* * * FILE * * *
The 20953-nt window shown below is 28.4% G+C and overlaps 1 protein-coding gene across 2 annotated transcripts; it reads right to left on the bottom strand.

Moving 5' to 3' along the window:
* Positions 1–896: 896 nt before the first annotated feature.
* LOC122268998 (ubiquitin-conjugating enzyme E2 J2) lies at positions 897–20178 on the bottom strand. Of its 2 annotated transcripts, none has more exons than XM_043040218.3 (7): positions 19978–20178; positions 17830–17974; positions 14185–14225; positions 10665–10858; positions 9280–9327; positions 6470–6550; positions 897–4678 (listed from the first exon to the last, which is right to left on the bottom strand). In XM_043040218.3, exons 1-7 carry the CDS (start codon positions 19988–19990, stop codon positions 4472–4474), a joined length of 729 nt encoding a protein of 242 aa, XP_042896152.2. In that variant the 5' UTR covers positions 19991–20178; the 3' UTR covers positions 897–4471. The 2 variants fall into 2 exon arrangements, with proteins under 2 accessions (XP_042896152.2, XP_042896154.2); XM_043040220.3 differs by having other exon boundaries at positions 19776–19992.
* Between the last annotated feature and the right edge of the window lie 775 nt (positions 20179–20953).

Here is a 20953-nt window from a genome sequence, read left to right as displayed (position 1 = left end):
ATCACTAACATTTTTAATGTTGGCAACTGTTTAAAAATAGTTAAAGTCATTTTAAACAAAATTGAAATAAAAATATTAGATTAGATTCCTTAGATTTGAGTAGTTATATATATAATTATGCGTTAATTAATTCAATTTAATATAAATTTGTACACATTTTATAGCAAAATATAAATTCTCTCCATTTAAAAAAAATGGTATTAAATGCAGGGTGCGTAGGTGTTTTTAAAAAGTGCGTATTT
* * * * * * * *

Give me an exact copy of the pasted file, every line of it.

The 20953-nt window shown below is 28.4% G+C and overlaps 1 protein-coding gene across 2 annotated transcripts; it reads right to left on the bottom strand.

Moving 5' to 3' along the window:
* Positions 1–896: 896 nt before the first annotated feature.
* LOC122268998 (ubiquitin-conjugating enzyme E2 J2) lies at positions 897–20178 on the bottom strand. Of its 2 annotated transcripts, none has more exons than XM_043040218.3 (7): positions 19978–20178; positions 17830–17974; positions 14185–14225; positions 10665–10858; positions 9280–9327; positions 6470–6550; positions 897–4678 (listed from the first exon to the last, which is right to left on the bottom strand). In XM_043040218.3, exons 1-7 carry the CDS (start codon positions 19988–19990, stop codon positions 4472–4474), a joined length of 729 nt encoding a protein of 242 aa, XP_042896152.2. In that variant the 5' UTR covers positions 19991–20178; the 3' UTR covers positions 897–4471. The 2 variants fall into 2 exon arrangements, with proteins under 2 accessions (XP_042896152.2, XP_042896154.2); XM_043040220.3 differs by having other exon boundaries at positions 19776–19992.
* Between the last annotated feature and the right edge of the window lie 775 nt (positions 20179–20953).

Here is a 20953-nt window from a genome sequence, read left to right as displayed (position 1 = left end):
ATCACTAACATTTTTAATGTTGGCAACTGTTTAAAAATAGTTAAAGTCATTTTAAACAAAATTGAAATAAAAATATTAGATTAGATTCCTTAGATTTGAGTAGTTATATATATAATTATGCGTTAATTAATTCAATTTAATATAAATTTGTACACATTTTATAGCAAAATATAAATTCTCTCCATTTAAAAAAAATGGTATTAAATGCAGGGTGCGTAGGTGTTTTTAAAAAGTGCGTATTT